From there we walked down the rest of the pier towards the amusements. I fundamentally do not get why anyone would want to get on a spinning thing that goes round and round and makes them sick and fear for their life- but, you know, each to their own and YKIOK and all that. I had great fun watching others. I just kept my feet sensibly on the ground. Or wooden planks above the ocean in this case. I also bumped into an old friend I hadn't seen in years, but more about that in some other post. This is also where I discovered that watching out for 11 lesbians around Brighton Pier is a lot like herding cats, or minding mice on roundabouts, or some such. I had occasional wibbles  that I had 'organised' this day and I wasn't doing a very good job of taking care of people. Except everyone there was an adult and competent and capable, and on a purely physical level I was past being able to take care of myself at that point. If involved in something similar again I will suggest set times and meet up spots so that no one has to worry about where the wanderers have gone. Most of us already had at least some other peoples phone numbers but that wasn't much use when background noise was so loud that phone use was virtually impossible. So yes, lesson learned for another occasion, but again we were still having a good time. There was something for everyone, and personally I would a computer game machine that let me kill zombies. Happy times. I also really wanted to win one of the supermario cuddly toys but I'm not enough of a gambler to actually bother putting money into the machine. I'd rather just buy one if I found them on sale.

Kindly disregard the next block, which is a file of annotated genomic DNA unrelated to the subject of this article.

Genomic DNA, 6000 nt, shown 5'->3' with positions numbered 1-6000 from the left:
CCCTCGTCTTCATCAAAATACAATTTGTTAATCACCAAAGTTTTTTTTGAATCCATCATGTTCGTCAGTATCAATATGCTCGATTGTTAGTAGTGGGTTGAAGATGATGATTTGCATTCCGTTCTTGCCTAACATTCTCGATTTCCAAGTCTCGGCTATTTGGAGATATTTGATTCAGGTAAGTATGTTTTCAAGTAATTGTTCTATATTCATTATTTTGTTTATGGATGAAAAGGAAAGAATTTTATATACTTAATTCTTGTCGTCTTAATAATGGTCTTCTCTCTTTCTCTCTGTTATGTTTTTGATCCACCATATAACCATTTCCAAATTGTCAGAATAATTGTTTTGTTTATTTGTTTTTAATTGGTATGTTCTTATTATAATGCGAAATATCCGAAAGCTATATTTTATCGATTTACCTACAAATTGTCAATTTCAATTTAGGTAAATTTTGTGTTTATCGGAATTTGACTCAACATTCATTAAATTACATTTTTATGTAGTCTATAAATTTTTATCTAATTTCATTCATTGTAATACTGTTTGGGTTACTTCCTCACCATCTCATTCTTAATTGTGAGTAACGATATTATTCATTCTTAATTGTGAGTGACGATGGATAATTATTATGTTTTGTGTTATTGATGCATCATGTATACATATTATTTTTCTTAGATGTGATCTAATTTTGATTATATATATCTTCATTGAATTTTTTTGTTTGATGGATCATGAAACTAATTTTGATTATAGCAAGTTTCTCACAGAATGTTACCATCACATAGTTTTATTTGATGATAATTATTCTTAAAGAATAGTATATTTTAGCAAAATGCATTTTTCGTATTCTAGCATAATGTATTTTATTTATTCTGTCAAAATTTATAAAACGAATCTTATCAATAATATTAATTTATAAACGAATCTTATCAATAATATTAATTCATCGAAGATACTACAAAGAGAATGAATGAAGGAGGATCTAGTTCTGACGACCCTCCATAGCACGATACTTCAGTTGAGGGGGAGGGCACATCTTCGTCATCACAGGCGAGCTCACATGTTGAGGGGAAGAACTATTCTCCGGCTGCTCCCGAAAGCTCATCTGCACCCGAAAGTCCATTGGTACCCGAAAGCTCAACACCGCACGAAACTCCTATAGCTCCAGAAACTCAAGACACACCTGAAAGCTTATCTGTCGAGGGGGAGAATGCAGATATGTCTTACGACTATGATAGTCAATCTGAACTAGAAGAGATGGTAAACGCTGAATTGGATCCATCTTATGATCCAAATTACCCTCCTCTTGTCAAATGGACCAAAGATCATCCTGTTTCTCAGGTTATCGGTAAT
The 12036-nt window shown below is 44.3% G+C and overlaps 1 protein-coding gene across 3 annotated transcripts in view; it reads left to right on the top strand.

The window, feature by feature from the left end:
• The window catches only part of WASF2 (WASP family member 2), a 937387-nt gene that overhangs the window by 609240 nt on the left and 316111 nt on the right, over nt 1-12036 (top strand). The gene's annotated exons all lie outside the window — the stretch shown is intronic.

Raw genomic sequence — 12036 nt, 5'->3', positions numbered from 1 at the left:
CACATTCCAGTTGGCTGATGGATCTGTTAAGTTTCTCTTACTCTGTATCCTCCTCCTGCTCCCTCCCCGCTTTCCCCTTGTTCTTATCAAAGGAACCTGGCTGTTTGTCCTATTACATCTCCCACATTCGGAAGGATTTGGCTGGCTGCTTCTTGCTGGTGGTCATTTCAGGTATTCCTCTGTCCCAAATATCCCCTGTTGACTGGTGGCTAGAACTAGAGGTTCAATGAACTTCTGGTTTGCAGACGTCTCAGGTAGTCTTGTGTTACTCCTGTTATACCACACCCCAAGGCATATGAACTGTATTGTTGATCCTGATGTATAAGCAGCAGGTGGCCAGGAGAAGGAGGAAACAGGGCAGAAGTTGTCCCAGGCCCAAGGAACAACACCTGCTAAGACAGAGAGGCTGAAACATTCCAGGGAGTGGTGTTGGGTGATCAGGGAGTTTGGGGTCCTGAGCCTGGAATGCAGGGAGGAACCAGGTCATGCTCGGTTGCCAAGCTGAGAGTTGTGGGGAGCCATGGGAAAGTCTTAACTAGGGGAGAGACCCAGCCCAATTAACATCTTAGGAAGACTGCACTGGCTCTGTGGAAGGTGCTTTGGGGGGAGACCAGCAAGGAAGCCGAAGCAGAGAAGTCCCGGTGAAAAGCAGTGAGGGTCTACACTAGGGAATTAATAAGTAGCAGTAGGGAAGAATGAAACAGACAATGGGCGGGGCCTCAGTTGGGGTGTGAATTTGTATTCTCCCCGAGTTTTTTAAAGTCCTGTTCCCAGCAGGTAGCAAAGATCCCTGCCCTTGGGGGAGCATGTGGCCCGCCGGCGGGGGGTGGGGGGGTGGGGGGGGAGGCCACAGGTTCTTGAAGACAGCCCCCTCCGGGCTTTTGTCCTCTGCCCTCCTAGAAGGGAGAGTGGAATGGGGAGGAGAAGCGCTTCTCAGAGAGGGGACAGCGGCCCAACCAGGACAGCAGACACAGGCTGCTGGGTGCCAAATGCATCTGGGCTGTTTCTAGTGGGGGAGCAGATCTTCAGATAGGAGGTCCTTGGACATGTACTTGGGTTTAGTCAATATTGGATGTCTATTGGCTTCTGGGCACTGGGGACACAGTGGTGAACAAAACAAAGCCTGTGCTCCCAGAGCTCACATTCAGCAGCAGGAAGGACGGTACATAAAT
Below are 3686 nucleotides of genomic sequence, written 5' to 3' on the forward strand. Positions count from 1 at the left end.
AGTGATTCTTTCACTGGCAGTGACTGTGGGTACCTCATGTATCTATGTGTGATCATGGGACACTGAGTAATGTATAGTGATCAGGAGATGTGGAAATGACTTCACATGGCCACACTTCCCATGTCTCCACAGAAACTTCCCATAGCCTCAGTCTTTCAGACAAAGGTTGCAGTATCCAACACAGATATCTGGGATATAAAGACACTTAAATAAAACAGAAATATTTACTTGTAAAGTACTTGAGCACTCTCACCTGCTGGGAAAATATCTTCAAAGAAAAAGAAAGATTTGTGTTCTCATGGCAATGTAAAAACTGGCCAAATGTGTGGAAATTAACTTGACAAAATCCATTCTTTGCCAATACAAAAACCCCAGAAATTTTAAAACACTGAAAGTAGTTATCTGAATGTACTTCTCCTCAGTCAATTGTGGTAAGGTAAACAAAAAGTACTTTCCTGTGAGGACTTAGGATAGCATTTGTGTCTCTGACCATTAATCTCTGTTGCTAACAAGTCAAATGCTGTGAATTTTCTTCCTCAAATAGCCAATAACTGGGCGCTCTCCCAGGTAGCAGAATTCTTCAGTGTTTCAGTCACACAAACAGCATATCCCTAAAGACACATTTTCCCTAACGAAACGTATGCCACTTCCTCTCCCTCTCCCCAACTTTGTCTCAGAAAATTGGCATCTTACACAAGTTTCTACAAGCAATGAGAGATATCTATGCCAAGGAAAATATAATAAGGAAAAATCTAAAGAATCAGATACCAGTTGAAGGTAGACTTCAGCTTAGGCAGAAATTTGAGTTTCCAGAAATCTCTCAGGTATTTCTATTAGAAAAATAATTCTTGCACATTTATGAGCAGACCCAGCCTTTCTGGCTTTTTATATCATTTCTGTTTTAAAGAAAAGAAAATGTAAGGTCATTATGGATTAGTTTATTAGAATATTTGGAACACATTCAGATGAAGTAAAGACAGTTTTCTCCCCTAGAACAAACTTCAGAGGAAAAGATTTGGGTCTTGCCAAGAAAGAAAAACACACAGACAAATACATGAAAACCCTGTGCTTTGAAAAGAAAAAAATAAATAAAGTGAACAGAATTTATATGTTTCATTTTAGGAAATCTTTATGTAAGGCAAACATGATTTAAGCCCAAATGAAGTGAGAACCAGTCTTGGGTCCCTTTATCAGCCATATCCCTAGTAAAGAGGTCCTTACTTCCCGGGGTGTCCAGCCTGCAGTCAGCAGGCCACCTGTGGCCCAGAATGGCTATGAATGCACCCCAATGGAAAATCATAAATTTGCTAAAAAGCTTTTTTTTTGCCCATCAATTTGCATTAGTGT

And finally we headed to the Marlborrogh for a drink and to meet up with the last 2 beeries. There was beer, (or cider in my case) and fun gingerbeeries hanging out playing pool, and everyone relaxing having a good time. And pretty girls snogging down the other end of the bar if you wanted something to ogle. This is life when it works well. Although apparently a fight broke out after we left! Typical that we would end up missing all the excitement.

Anyway, that just left a taxi back to the train station - with the more hardy ones walking, and we were homeward bound again. A carriage almost to ourselves this time instead of standing room only on the way up. So one final hour of chatting and laughing and planning where and when different Pride events are happening.

I didn't actually get to go down to the shore-line which is a shame, even thought I really wanted to. Or get to see any of the many, many things I'd made a list of in advance that can be done in Brighton.  We actually did very little - just hung out and enjoyed the atmosphere of a busy sea-side town. And I guilt-trip myself a bit  that it was my mobility difficulties set the pace for the day and others would have had a lot more fun without me there but most people most of the time looked like they were having a blast.

So ... pride. The beast should be back in its cage by then, I'll be back on my feet, and if the whole group goes ahead and block-books a youth hostel now, as planned, then Brighton Pride should be awesome.  I feel a spot of nagging coming on to get people to commit.